LONDON (Reuters) - British households’ view of their financial situation improved modestly in July to just above its long-run average, after hitting an eight-and-a-half year low in April due to the coronavirus, a survey showed on Monday.
IHS Markit said its monthly Household Finance Index rose to 41.5 in July from 40.7 in June, though it is below its level in March before the economy went into lockdown to slow the spread of COVID-19, which has killed over 45,000 people in Britain.
“The phased reopening across parts of the UK economy appears to have been a factor supporting household finances in July,” IHS Markit said, after households reported a slight improvement in their incomes and amount of work.
Non-essential shops in England reopened on June 15, and pubs and restaurants started serving again on July 4.
However, unemployment is forecast to increase dramatically later this year when a temporary government scheme that has support more than 9 million jobs ends in October.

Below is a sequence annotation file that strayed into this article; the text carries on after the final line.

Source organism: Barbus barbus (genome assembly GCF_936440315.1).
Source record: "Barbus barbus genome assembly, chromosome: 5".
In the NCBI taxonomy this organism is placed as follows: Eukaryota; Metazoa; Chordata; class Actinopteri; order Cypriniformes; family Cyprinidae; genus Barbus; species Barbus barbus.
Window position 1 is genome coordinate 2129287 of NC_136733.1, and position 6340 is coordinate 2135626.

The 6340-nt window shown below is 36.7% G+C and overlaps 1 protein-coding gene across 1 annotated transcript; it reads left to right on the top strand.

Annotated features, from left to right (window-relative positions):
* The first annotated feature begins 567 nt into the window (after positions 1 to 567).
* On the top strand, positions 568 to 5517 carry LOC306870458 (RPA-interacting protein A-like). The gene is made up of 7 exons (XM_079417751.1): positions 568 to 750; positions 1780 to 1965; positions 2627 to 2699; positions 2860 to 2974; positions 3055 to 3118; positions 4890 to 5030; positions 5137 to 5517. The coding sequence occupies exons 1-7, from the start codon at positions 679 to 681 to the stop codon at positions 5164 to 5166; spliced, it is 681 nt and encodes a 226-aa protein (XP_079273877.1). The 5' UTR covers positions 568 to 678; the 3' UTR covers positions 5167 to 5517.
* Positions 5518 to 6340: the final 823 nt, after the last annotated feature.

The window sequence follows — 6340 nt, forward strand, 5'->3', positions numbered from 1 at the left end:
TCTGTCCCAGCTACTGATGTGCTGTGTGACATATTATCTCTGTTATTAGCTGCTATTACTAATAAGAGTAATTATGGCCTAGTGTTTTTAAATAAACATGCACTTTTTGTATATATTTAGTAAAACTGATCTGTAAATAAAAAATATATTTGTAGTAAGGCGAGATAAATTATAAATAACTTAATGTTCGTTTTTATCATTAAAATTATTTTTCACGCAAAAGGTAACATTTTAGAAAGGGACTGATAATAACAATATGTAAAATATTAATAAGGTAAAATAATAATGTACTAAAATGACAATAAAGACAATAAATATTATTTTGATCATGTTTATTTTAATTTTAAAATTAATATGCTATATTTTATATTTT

Britain’s Office for Budget Responsibility said last week that under its central scenario, the jobless rate would reach 11.9% in the final quarter of this year, matching a post-World War Two high set in 1984.
Monday’s survey showed 31% of people felt their jobs were less secure than before.
“Large numbers of households are therefore maintaining the cautious spending habits adopted during the early stages of the pandemic and are now focussed on paying down debt and saving where possible,” IHS Markit director Tim Moore said.
Bank of England data showed a record fall in the amount of money borrowed on credit cards in April and a further big drop in May, due to reduced spending opportunities and consumers’ fears for the future.
Reporting by David Milliken, editing by Andy Bruce